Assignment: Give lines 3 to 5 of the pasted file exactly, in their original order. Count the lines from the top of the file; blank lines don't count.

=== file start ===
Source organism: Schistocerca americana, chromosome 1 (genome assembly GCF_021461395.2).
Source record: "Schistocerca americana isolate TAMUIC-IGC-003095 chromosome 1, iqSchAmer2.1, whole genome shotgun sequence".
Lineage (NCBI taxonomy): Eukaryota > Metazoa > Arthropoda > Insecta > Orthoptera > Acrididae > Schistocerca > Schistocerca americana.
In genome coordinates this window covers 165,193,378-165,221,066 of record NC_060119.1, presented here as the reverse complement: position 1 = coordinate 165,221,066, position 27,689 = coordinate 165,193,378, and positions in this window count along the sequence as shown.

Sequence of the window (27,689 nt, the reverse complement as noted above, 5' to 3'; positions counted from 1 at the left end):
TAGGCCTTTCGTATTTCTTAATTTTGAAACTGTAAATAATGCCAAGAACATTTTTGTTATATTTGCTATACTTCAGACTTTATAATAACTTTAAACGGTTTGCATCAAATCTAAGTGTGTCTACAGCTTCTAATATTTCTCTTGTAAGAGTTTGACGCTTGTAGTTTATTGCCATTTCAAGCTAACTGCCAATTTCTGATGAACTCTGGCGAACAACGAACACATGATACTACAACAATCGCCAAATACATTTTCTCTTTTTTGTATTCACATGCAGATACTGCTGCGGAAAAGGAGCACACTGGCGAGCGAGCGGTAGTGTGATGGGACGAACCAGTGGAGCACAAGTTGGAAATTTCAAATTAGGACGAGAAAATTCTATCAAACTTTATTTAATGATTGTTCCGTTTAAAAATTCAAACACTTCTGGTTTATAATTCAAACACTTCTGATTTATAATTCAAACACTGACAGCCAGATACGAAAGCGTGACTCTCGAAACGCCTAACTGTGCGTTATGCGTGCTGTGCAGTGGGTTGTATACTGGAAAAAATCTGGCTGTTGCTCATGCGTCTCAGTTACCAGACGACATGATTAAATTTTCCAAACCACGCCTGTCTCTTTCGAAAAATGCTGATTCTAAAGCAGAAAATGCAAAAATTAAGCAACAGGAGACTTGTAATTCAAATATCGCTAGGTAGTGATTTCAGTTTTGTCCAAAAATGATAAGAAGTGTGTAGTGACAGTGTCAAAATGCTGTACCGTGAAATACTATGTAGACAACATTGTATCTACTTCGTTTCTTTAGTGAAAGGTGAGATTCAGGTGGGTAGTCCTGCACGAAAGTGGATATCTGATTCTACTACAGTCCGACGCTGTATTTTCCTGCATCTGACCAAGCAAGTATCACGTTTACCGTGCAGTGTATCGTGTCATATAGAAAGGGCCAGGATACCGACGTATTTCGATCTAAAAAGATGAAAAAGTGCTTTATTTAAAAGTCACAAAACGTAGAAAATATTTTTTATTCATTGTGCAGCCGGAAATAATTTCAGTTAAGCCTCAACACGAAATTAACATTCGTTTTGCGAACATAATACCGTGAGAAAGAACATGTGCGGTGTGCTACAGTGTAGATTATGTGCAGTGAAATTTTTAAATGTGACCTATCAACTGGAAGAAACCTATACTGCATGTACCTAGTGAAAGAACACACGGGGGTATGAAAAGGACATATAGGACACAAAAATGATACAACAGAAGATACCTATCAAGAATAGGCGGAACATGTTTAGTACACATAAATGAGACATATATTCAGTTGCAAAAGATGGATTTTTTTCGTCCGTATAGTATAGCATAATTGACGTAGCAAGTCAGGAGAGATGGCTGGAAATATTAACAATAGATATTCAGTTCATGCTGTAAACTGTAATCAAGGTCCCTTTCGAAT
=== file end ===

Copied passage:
Lineage (NCBI taxonomy): Eukaryota > Metazoa > Arthropoda > Insecta > Orthoptera > Acrididae > Schistocerca > Schistocerca americana.
In genome coordinates this window covers 165,193,378-165,221,066 of record NC_060119.1, presented here as the reverse complement: position 1 = coordinate 165,221,066, position 27,689 = coordinate 165,193,378, and positions in this window count along the sequence as shown.

Sequence of the window (27,689 nt, the reverse complement as noted above, 5' to 3'; positions counted from 1 at the left end):